Elizabeth Chadwick: The Autumn Throne – The last of Chadwick’s Eleanor of Aquitaine trilogy; loved the first book, not yet got to the second…
Helen Irene Young: The May Queen – Set for an April review, this is a historical novel with a great premise; to be honest, the cover likely would’ve been enough to grab me, it tells you a lot.
Hiromi Kawakami: The Nakano Thrift Shop – So excited.
Josephine Johnson: Now In November – A 1930s novel that I hadn’t heard of before but is apparently rather well-known; I’ll be reviewing this in a few weeks.
Lauren Owen: The Quick – I may not get to this for a while but I’ve been wanting to read it for ages.
Margaret Laurence: The Stone Angel – Another older novel that has been republished; rather looking forward to reading it.
Meelis Friedenthal: The Willow King – The cover had me very excited and I haven’t wanted to look too closely at the premise for fear of spoiling it but I think it’s more present-day than historical.
Nicola Cornick: The Phantom Tree – Cornick’s previous, House Of Shadows made my top 7 in 2015; I believe the genre of this new one is the same.
Sally O’Reilly: Dark Aemilia – Having read Elizabeth Fremantle’s The Girl In The Glass Tower I’ve been particularly interested in this because both are about the same Aemilia; Fremantle concentrated on Aemilia’s later life and wove her into Arbella Stuart’s story, O’Reilly’s book looks at her life in the context of Shakespeare.
Sylvia Plath: The Bell Jar – It’s been a long time coming; I’m ready for what I hear is a difficult book (I haven’t wanted to read too much about it).
Tom Connolly: Men Like Air – A study of relationships, this follows a few different characters.
Tony Grey: The Tortoise Of Asia – Historical fiction based on a legend, this is about a Roman soldier who is taken prisoner and ends up battling for the Huns.
Not being admitted, or keeping one’s distance?
Publisher: Sceptre (Hodder)
First Published: 11th August 2016
Date Reviewed: 6th December 2016
Following his father’s death, Jay flies to Berlin to find his mother to hand over the keys to the family home; Yuki has been absent as long as Jay can remember yet his father still wanted her to have the house. Yuki’s teenage years and early adulthood were troubling times; as an artist and Japanese American growing up in the 1960s she always felt uncomfortable, distanced, and the few relationships she does have are not enough to change that, particularly as they aren’t all healthy.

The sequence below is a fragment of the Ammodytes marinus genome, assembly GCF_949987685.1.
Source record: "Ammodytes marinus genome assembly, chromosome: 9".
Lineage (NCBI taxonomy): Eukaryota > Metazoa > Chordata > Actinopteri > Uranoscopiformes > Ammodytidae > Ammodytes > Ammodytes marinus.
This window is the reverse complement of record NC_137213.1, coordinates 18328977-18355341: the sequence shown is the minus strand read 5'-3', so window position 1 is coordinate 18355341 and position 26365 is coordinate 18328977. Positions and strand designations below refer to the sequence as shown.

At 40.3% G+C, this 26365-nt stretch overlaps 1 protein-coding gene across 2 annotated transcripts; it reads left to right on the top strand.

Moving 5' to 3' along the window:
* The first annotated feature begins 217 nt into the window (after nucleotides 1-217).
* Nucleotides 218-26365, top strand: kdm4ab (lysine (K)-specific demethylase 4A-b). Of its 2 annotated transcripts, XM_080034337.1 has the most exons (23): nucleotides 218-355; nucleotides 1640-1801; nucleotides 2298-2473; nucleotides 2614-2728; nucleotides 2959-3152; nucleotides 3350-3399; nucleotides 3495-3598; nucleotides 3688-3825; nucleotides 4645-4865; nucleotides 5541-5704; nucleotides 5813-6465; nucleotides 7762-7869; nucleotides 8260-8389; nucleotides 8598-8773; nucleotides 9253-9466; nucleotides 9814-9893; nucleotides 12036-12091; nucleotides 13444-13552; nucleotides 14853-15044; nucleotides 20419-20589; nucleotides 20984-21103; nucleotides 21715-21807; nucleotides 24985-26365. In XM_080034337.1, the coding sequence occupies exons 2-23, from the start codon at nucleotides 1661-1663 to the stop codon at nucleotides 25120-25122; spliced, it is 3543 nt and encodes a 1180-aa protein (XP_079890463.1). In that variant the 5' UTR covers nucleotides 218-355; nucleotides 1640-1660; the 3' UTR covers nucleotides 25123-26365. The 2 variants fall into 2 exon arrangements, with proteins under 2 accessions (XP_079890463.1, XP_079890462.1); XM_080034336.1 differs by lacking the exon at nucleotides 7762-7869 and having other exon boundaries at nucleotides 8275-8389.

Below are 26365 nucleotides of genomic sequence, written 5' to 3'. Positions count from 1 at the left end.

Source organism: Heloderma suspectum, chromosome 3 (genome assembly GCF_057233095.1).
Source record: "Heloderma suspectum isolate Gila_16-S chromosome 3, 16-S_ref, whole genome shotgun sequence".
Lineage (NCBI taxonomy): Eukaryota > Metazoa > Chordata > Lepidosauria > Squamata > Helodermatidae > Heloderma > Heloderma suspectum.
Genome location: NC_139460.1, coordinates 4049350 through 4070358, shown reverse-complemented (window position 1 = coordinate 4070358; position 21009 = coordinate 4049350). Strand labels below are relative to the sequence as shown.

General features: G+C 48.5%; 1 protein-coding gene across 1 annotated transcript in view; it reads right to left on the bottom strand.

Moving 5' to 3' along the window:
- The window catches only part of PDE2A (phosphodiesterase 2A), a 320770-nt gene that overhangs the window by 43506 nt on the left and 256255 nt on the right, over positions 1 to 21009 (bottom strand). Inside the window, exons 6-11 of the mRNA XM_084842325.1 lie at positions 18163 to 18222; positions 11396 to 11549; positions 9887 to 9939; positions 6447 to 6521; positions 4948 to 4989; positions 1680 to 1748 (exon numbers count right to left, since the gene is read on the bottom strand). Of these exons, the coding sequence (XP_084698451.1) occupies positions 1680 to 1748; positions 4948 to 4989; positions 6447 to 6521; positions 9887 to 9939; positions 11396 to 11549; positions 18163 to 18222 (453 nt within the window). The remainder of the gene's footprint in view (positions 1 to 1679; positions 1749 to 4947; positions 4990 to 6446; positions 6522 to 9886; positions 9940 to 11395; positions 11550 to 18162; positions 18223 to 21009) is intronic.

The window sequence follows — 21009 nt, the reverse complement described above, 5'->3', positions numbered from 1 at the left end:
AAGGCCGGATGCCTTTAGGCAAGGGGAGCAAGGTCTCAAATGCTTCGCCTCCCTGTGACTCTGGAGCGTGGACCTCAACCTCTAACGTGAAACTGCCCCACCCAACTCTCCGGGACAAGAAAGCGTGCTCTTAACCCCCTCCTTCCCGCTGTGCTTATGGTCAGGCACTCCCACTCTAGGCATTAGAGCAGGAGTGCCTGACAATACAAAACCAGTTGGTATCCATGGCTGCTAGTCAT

Harmless Like You is a rather well-written dual narrative novel that looks at discomfort, identity, isolation, and social-racial issues in mid twentieth century America, in turn examining the effect of an absent parent on their child as well as the effects of artistic frustration on a person. Both subtle and to the point it uses interesting turns of phrase to create something rather new and full of interest but doesn’t quite make the most of the setting and characters.
The writing in this book is really something. Hisayo Buchanan favours a poetry in prose sort of style that fits somewhere between the experimental and the more usual, a narrative that could have easily swung towards the self-indulgent but doesn’t. Rarely does the author fall back on common metaphors, preferring to look at things in a different manner that fits well with the idea of an artist, a very creative style wherein you can see how much time has been spent on every sentence:
The small, female oblong stood in the shadows beyond the doorway. Sun buttered the sidewalk where I stood, but she was dressed for a colder season.
In the playground, bodies swirled to the door like so much dish soap draining away.